it was blatantly obvious from the moment Groot showed up that he would sacrifice himself in the end and they would find a seed or something to replant him. So the emotional impact of that scene was severely lessened for me.
But whatever. Good movie.
Evangelion 1.11 - I don't like Evangelion at all really, but this movie was surprisingly good. It was basically just the first 8 (I think?) episodes of Evangelion.
Rewatched all 9 NARUTO movies during the previous weeks. Most of them are okay and entertaining enough. Now waiting for movie 10: The Last Naruto The Movie (candidate to the best of the franchise), and movie 11: Boruto, Naruto The Movie (odd naming)
I watched "The Theory of Everything" the other week, and wow. What a damn movie. Utterly excellent. Heartbreaking, moving, inspiring all at once.
Rurouni Kenshin. I finally got around to importing the live action Blu-ray movie. It was everything I hoped and expected it to be. Can't wait for the next one! If you're a Kenshin fan or just a fan of martial arts movies, it's a must-watch.
Finally got around to Interstellar. Not gonna lie, it's now one of my favorite movies ever.
Edit: Parts of it reminded me of Gunbuster somewhat, and also Childhood's End by Arthur C. Clarke.
I watched Chappie on Friday night with a few friends. It wasn't at all what I was expecting -- which, to be fair, I'm not certain what I expected, but it certainly wasn't this.
This was an incredibly strange film. I knew Die Antwoord were in the film but didn't realize what a role they'd play, not just as characters but for the overall design of the film. I thought their music and unique style actually added quite a lot; the film's major weakness is the narrative, which I'm told was also an issue with both District 9 and Elysium (I haven't seen either). I'm not entirely certain what the deal was with Ninja & Yolandi's little crew; it often felt as though the two had stumbled onto set and just resumed their regular lives in front of a few cameras. It seemed to take place in this strange, alternate reality, where people actually do things like live under highways and paint machine guns various pastel hues. I wish the artificial intelligence angle was played up more, and that Dev Patel got more screentime. I'm not a fan of Hugh Jackman but his character too needed more fleshing out. I liked the ending quite a lot, though.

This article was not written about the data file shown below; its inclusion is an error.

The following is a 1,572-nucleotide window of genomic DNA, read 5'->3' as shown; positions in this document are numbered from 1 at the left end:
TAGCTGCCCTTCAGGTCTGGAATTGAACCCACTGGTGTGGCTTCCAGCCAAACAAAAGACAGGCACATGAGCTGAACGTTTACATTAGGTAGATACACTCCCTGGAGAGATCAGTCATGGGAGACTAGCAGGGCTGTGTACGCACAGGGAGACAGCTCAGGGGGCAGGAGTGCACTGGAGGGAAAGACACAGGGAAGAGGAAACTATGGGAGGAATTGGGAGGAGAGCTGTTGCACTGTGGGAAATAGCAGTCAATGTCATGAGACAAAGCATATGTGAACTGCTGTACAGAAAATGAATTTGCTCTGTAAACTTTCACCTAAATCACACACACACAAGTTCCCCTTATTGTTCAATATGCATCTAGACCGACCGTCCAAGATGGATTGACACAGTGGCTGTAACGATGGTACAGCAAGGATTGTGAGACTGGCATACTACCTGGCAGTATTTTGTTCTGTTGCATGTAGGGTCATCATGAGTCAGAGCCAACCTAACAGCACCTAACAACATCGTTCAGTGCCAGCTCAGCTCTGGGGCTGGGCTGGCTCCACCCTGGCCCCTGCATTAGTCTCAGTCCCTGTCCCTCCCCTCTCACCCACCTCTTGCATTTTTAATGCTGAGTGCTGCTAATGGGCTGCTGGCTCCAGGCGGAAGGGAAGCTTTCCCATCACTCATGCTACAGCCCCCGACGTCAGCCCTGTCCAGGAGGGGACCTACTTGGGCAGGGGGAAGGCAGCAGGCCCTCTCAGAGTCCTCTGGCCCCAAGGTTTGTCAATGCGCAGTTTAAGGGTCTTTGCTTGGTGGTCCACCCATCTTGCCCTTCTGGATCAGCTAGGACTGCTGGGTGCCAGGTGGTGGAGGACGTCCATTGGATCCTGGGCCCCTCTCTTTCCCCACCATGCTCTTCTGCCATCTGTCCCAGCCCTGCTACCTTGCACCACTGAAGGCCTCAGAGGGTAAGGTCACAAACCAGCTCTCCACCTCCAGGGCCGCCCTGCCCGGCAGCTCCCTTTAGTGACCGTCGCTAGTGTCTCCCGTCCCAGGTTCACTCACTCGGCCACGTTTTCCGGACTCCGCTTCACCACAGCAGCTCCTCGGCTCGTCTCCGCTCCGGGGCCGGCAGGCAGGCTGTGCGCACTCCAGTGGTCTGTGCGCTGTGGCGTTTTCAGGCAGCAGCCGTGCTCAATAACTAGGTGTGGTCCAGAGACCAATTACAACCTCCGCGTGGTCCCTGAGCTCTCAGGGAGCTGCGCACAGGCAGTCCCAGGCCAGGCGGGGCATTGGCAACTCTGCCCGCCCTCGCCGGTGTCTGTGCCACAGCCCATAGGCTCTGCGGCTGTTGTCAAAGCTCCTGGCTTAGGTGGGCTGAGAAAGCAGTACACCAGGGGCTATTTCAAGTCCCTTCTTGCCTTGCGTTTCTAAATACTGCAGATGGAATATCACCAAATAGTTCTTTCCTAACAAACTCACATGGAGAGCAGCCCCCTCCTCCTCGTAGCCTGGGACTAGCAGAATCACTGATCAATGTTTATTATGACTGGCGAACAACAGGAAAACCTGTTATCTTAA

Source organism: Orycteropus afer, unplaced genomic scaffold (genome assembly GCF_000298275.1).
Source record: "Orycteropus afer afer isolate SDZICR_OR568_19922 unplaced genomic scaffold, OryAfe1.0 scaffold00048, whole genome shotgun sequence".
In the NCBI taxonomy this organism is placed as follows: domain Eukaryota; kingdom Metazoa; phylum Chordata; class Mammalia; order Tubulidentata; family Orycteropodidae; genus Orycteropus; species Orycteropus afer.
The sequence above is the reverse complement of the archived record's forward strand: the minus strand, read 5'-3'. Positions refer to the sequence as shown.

I'd watch it again.
Caught up on a couple movies I've been wanting to check out for awhile. Last night I watched Dawn of the Planet of the Apes. I enjoyed seeing Rise back when it was out in theatres, but I missed out on Dawn up until now. Happy to say it didn't disappoint and proved to be one of the few cases in which I finished watching it and immediately wanted a sequel. And the chimpanzee riding a horse and dual-wielding machine guns aside, I thought it was an intelligent film in most regards. I got the sense that it knew what it wanted to be and didn't water anything down to try to appeal to everybody. My only minor complaints would be that the second act dragged on a bit and they were a little too in-your-face with the whole
Spoiler: Mild Thematic Spoiler, I guess
"Look, the apes are like us! Some good, some bad!" narrative. It was really only during a couple scenes at the end though.
Other than that, it's great, though if you saw the first film and didn't care for it, Dawn probably wouldn't impress you either.
I also just finished watching How to Train Your Dragon 2. I don't think it had quite the same impact or charm that the first movie did, but it was still enjoyable.
My main gripe is that the arc of Hiccup's mom was under-developed. Those bonding scenes with her and Hiccup and then Stoic were real warm and fuzzy, but not much became of them. They were pushed aside for the main conflict with Drago and then at the end it's just kind of like "Yup, she's just going to stay in Berk now." I know there are plenty of reasons for that, especially since the dragon nest was destroyed, Toothless is the alpha now and it looked like a lot of, if not all, the dragons were going to hang around Berk, but it just didn't feel like she made an active, legitimate decision to do so. And even though she said yes earlier when Stoic and Hiccup were convincing her to come home with them, she still seemed very hesitant about it.
Parasyte, I think. The live-action one. I didn't think it was that bad at first, but after reading the beginning of the manga and watching some of Parasyte: The Maxim, I can't recommend watching this film or Part 2.